January 19, 2021

Volume XI, Number 19


January 18, 2021

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Early Autism Project, Inc. Pays the United States $8.8 Million to Settle Allegations of Medicaid Fraud

The Department of Justice recently announced that Early Autism Project Inc., South Carolina’s largest provider of children’s autism behavioral therapy, has agreed to pay the United States $8.8 million to settle a False Claims Act whistleblower lawsuit. The government alleges that the company submitted false claims to a military insurance program, TRICARE, and the South Carolina Medicaid programs for therapy.

The settlement resolves the allegations that Early Autism Project Inc. devised a program designed to maximize profits by billing Medicaid for administrative and management functions of the company. This would be done by requiring therapists to reserve an allotment of billable time each week or month so that EAP could bill Medicaid for positions called Regional Lead and Regional Coordinator. However, the government contends that these coordinators were not actively working with the child from whom the hours were deducted. Medicaid does not pay for therapy services by individuals who are not actively working with the child for whom the therapy is billed.

“That the State’s largest service provider for autistic children would defraud government health programs is compounded only by their billing at the expense of taxpayers for misrepresented or nonexistent services—as alleged here,” said Derrick L. Jackson, Special Agent in Charge for the Office of Inspector General of the U.S. Department of Health and Human Services, in the Justice Department’s press release.  “We will continue to work with our law enforcement partners to protect vulnerable patients and preserve government health programs.”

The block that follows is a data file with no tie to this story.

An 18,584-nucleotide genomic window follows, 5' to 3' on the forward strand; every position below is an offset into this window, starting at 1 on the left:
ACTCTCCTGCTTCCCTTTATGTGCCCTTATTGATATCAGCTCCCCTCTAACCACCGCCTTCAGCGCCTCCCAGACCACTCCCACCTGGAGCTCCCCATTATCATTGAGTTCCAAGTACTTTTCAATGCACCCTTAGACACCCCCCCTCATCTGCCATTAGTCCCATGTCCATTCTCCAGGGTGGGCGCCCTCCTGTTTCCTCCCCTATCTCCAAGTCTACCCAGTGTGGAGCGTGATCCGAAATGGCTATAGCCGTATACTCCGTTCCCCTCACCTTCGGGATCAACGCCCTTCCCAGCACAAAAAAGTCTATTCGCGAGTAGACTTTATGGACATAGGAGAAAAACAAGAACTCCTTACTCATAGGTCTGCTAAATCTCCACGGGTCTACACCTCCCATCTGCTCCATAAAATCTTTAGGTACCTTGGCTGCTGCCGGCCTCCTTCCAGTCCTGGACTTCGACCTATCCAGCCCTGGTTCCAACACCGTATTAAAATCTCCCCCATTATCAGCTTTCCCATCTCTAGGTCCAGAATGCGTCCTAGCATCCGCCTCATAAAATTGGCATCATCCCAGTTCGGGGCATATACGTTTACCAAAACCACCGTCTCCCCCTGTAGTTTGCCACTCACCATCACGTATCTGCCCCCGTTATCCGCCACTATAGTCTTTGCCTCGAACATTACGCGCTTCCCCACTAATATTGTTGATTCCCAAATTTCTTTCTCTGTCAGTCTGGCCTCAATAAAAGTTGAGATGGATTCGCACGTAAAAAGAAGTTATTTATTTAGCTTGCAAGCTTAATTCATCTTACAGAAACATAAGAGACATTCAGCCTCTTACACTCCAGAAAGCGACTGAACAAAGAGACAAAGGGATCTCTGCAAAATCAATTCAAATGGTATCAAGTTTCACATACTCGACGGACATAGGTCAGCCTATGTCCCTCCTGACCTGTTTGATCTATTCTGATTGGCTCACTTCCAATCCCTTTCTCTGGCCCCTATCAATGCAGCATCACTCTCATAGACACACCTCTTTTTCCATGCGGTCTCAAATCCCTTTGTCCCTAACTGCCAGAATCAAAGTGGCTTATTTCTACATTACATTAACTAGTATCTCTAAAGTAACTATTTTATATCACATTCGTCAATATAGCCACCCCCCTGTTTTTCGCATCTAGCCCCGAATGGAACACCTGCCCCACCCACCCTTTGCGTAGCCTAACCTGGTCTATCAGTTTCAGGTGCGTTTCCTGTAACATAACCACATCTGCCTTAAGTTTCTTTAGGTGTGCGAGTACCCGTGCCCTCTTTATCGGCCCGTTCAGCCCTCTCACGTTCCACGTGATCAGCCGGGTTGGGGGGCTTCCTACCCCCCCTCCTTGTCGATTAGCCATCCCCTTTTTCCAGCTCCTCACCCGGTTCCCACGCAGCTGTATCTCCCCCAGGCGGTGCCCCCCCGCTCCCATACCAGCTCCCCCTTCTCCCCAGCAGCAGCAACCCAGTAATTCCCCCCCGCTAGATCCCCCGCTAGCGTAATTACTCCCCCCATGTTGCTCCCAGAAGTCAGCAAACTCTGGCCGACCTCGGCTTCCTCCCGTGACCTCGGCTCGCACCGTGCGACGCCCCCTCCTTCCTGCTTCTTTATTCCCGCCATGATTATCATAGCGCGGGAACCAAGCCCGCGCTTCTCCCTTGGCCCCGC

Unscrupulous healthcare providers have found many different ways to take advantage of vital government programs like Medicare. The False Claims Act has been an important tool in the fight against government programs fraud since it was first enacted to combat war profiteering during the Civil War. But the system depends on healthcare whistleblowers telling their story with the help of an experienced False Claims Act attorney. The case stemmed from a lawsuit filed by a former employee of EAP, Olivia Zeigler. As a part of this case’s resolution, the whistleblower will receive approximately $435,000 under a provision of the False Claims act that permits successful qui tam whistleblowers to receive between 15% and 30% of the amount recovered for the government

“Companies that commit to providing intensive behavioral treatment to children with autism, at a pivotal time of that child’s development, should be held accountable if they do not provide the services, but nevertheless request payment for those services,” said Barbara Bowens, Acting United States Attorney for this case and Civil Chief for the United States Attorney’s Office for the District of South Carolina, in the Justice Department’s press release. “The United States Attorney’s Office is committed to protecting the federally-funded programs that make it possible for children with special needs to receive these vital services.”

© 2020 by Tycko & Zavareei LLPNational Law Review, Volume VIII, Number 222



About this Author

Jonathan K. Tycko leads the Whistleblower Practice Group of Tycko & Zavareei LLP

In recent years, the laws of the United States have undergone a whistleblower revolution. Federal and state governments now offer substantial monetary awards to individuals who come forward with information about fraud on government programs, tax fraud, securities fraud, and fraud involving the banking industry. Whistleblowers also now have important legal protections, designed to prevent retaliation and blacklisting.

The law firm of Tycko & Zavareei LLP works on the cutting edge of this whistleblower revolution, taking on even the most complex and confidential whistleblower...